Atop many lists of New Year's Resolutions will be to slim down in 2016. This holds true for individuals, as well as small businesses. Companies' becoming "lean and mean" is a frequent aspiration, and it is important to remember that running a profitable business hinges on both increasing revenue and cutting costs.

Accept Only the Most Profitable Jobs
Is it possible to scale back the amount of work you do and become even more profitable than before? The answer is a resounding yes! In fact, according to small business expert Dawn Fotopulos, limiting the amount of assignments you accept (taking the ones that are less labor intensive) is a simple way to gain profitability.

For instance, a photographer might decide to scale back from packaging in wedding videos for a bride and groom. Producing video often requires hiring additional professionals to handle sound and lighting. In the end, the extra profit from the assignment may be negligible once the additional labor costs and package deal discounts are factored.

"Taking on additional assignments might not make sense," said Fotopulos, author of the award-winning business book, Accounting for the Numberphobic: A Survival Guide for Small Business Owners. "Instead, that time can be used to identify and target other, more profitable activities, rather than accepting every assignment."

Mind Your Accounts Receivable
Contract negotiations must include discussion of both price and payment terms. Sales people must be responsible for payment terms, not just agreeing on the price. Be sure to include payment terms each invoice. Further, be sure to invoice promptly. According to Fotopulos, up to 90 percent of small business owners do not invoice on a timely basis.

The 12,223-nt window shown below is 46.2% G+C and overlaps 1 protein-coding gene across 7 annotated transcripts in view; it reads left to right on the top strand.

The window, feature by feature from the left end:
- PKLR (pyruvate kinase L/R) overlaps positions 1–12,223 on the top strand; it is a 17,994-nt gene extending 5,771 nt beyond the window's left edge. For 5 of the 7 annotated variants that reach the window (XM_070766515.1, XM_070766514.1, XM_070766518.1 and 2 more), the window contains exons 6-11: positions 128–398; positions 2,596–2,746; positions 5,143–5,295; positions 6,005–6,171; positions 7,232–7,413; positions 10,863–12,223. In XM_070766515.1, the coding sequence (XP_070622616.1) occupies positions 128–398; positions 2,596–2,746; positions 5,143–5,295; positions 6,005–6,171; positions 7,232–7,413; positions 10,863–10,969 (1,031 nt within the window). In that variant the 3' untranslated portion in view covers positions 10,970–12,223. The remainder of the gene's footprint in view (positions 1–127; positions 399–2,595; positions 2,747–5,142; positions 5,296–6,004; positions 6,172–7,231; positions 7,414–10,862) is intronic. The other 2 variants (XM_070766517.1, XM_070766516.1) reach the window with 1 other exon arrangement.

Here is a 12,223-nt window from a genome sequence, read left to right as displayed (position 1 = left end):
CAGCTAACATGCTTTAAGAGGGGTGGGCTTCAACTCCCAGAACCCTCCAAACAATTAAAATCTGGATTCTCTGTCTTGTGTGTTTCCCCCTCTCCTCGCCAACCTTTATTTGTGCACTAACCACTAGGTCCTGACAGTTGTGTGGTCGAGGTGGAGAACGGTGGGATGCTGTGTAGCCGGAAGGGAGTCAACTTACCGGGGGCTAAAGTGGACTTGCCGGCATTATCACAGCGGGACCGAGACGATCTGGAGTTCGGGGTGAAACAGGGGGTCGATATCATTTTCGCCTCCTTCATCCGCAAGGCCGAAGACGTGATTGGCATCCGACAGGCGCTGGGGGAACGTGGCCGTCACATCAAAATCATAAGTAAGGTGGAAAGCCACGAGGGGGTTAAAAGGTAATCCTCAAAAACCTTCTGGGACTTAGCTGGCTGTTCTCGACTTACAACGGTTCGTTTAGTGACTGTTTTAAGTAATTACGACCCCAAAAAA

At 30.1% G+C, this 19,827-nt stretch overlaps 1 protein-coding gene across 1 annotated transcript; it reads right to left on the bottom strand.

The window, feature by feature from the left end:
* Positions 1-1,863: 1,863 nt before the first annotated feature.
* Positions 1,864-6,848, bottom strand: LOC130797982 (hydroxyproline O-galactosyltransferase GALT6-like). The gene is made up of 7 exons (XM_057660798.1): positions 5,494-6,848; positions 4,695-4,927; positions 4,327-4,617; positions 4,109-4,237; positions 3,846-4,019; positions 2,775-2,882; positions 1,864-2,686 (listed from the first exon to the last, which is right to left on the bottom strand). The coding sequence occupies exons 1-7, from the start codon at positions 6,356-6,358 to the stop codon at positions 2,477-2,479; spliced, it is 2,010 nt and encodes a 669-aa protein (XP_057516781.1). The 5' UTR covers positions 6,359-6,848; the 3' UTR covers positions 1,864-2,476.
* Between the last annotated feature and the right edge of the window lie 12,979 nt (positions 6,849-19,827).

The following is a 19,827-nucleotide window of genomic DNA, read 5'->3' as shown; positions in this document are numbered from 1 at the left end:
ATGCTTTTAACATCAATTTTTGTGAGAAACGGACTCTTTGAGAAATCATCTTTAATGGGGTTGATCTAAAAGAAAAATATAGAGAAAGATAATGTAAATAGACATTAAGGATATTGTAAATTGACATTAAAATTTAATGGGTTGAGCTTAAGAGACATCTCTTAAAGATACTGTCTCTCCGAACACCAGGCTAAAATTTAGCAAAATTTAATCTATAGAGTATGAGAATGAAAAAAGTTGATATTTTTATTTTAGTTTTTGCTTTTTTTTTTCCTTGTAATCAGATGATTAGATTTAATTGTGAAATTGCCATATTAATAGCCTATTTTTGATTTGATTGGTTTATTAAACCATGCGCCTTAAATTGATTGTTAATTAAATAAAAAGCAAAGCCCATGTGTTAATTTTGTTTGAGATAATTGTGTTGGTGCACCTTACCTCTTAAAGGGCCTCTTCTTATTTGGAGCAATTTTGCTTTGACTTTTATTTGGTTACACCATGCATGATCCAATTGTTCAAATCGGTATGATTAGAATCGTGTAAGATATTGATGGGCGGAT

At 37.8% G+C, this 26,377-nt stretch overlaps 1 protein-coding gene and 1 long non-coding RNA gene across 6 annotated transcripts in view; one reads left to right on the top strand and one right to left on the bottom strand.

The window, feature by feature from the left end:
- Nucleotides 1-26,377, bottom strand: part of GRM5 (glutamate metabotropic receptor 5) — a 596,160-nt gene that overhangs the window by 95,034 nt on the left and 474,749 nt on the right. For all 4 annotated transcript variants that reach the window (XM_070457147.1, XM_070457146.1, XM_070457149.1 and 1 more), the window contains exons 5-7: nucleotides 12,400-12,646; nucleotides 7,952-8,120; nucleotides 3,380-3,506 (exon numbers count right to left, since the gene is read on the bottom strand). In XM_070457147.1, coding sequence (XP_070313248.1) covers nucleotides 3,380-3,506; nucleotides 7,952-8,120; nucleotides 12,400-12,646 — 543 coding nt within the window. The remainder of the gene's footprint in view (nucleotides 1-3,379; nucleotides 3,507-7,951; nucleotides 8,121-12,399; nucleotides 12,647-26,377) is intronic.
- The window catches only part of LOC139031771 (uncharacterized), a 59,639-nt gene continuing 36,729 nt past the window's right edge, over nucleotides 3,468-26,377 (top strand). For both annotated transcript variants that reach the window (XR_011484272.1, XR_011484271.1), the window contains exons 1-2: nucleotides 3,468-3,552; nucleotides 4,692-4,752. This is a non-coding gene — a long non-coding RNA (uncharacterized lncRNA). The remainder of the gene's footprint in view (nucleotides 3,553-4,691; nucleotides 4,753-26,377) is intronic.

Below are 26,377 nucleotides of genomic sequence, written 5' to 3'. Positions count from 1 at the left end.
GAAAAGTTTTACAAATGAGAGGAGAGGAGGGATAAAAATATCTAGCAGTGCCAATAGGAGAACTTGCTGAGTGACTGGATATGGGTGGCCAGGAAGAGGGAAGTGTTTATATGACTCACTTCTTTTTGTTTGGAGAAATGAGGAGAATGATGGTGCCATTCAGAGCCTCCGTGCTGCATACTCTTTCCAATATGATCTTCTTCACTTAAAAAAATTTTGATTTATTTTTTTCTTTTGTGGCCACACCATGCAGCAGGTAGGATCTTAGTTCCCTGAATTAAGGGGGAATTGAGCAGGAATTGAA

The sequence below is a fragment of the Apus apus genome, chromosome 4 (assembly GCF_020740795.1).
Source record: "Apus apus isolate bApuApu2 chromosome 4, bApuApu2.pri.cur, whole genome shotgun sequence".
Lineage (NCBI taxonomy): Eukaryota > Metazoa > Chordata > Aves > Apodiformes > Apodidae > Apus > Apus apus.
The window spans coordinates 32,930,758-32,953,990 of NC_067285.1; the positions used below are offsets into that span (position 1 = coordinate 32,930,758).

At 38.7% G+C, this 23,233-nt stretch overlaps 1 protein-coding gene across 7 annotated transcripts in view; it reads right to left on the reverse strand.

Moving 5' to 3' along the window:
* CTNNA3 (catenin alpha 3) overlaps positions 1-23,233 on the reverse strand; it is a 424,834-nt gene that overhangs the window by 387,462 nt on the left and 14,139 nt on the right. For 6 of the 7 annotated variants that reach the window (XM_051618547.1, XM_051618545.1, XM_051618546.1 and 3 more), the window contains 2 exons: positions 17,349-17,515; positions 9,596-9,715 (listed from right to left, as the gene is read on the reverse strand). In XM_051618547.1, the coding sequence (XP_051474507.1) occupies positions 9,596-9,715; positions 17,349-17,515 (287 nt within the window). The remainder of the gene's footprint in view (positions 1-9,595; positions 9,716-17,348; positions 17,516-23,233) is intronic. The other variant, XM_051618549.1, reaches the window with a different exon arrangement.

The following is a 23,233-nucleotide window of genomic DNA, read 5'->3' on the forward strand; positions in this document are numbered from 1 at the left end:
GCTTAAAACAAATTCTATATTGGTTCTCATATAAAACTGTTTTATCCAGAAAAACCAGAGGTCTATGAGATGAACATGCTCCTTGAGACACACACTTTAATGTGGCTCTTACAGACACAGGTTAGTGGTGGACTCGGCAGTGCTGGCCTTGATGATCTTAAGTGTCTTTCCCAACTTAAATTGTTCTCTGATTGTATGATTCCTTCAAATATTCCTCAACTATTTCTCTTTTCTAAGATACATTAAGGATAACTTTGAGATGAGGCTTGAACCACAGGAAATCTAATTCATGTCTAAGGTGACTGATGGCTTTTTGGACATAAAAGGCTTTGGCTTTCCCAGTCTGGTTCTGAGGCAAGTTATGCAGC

While it may seem like a no-brainer, business owners must invoice customers who owe them money. If you are not going to get paid, why be in business? Keep track of receivables by printing out and reading aging reports each month. It is critical to cash flow -- and a company's ultimate survival -- to collect payment for goods and services provided. Don't be shy; use the telephone and call each customer who owes money over 30 days past due. If you are not serious about having customers pay on time, they won't be concerned about it either.

Evaluate Your Cost of Capital

While the Federal Reserve announced a small interest rate hike at the end of 2015, borrowing rates remain quite low. Small business owners who have borrowed at high rates but have been steadily paying down their debts are building their credit ratings and may qualify for better products at lower rates. Now is still a good time to renegotiate terms of small business debt. Doing so can save hundreds -- even thousands -- in interest payments, depending on the size of the loan and the current payment terms.

All of these tips are important for the growth and valuation of any company. At some point, an entrepreneur will look to expand his/her business in the future or perhaps sell it off for the highest valuation possible. Dawn Fotopulos will offer advice on how to do this in her upcoming webinar, How to Build a $ Million Business on Weds, Jan. 27 at 3:00 p.m. EST. It's free to register and attend.